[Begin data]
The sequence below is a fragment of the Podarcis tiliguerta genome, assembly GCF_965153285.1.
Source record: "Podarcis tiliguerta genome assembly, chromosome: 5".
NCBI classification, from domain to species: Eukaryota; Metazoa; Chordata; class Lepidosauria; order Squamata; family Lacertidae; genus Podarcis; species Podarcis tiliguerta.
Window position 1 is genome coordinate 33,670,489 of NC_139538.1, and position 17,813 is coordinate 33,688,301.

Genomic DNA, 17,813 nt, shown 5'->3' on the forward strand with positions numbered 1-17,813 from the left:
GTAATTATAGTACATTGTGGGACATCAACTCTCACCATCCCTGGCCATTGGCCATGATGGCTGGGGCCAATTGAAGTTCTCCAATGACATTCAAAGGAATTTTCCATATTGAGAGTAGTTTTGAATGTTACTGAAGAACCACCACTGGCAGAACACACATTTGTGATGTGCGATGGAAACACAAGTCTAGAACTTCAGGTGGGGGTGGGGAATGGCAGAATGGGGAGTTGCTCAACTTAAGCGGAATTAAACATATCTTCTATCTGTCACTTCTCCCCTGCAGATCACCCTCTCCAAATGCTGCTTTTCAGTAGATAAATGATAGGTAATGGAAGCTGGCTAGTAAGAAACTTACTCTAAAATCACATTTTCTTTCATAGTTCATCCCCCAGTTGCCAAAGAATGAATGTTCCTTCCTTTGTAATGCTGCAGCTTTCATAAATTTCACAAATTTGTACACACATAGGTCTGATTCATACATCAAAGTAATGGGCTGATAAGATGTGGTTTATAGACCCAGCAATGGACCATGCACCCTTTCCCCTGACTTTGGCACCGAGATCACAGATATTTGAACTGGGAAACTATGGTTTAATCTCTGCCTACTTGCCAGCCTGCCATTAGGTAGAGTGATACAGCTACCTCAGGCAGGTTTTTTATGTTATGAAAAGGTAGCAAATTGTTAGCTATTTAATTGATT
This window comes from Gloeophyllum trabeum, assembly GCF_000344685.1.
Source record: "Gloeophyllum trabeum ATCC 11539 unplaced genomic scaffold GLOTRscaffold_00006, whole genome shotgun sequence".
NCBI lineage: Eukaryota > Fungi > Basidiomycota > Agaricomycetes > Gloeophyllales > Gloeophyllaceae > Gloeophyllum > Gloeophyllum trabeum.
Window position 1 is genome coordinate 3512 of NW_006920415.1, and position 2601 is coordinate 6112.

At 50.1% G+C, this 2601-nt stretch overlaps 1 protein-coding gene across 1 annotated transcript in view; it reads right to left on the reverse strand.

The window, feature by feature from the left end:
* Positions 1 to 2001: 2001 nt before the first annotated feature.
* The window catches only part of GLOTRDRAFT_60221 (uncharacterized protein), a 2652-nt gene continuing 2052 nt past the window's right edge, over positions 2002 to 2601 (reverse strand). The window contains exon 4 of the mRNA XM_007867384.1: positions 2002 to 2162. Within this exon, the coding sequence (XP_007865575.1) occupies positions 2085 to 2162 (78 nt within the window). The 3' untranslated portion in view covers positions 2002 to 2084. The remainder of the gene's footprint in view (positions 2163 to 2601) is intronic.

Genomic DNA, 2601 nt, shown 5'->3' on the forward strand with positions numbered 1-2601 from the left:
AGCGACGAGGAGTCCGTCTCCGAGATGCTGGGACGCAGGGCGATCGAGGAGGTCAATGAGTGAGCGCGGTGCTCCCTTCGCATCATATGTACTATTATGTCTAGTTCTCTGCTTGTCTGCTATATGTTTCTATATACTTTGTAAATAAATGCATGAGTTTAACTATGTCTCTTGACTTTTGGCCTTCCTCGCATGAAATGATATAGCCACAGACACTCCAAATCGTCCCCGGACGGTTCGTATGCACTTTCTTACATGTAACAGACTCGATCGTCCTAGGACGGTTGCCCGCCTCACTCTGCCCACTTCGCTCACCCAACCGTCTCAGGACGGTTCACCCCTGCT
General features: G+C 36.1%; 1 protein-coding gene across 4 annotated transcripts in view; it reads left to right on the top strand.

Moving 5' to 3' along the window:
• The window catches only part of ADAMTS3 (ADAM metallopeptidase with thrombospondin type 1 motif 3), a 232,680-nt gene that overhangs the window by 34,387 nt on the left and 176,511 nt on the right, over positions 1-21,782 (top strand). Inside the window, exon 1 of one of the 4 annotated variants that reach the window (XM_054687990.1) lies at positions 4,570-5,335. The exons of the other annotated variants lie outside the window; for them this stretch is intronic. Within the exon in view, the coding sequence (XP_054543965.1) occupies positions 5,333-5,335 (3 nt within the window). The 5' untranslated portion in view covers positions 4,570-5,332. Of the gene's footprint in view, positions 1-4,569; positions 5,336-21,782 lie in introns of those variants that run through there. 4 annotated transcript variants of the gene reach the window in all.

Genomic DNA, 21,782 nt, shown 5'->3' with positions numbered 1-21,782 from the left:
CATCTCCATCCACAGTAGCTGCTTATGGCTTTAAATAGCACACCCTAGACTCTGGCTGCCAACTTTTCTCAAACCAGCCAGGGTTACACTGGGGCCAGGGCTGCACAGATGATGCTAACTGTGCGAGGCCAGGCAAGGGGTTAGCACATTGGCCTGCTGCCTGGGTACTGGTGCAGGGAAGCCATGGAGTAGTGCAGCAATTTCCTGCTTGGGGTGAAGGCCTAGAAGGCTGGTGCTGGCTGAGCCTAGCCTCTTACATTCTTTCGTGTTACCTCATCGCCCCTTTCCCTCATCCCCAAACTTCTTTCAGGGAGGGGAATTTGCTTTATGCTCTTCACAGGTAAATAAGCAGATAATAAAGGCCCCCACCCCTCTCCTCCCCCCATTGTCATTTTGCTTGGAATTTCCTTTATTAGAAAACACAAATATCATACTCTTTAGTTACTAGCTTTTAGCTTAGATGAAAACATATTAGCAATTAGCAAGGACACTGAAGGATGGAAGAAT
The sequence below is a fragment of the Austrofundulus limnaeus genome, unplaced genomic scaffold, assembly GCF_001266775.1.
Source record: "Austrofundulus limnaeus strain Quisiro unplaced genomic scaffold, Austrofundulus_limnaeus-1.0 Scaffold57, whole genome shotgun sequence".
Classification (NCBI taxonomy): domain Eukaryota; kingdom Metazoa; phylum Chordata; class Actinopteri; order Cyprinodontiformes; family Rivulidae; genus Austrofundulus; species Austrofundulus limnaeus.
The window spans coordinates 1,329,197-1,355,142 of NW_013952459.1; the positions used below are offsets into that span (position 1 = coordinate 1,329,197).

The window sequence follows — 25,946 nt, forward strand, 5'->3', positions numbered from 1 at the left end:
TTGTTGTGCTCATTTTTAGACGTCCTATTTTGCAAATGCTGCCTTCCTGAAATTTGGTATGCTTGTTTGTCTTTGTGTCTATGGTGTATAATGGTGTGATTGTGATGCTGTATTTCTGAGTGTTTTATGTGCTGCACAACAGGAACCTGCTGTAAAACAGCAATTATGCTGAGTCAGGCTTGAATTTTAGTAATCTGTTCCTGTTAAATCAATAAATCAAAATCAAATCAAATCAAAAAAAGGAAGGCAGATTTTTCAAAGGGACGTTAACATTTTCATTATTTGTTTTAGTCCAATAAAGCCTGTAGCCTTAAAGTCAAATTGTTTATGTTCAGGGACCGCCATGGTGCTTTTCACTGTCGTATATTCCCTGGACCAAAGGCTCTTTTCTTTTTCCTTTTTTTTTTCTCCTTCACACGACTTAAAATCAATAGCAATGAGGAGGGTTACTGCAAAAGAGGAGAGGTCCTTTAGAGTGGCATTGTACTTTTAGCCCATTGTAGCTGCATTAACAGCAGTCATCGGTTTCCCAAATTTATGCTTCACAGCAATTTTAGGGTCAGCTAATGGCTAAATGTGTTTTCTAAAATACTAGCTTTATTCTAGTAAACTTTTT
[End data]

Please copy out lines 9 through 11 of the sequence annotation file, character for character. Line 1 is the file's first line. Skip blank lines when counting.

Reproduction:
NCBI lineage: Eukaryota > Fungi > Basidiomycota > Agaricomycetes > Gloeophyllales > Gloeophyllaceae > Gloeophyllum > Gloeophyllum trabeum.
Window position 1 is genome coordinate 3512 of NW_006920415.1, and position 2601 is coordinate 6112.

At 50.1% G+C, this 2601-nt stretch overlaps 1 protein-coding gene across 1 annotated transcript in view; it reads right to left on the reverse strand.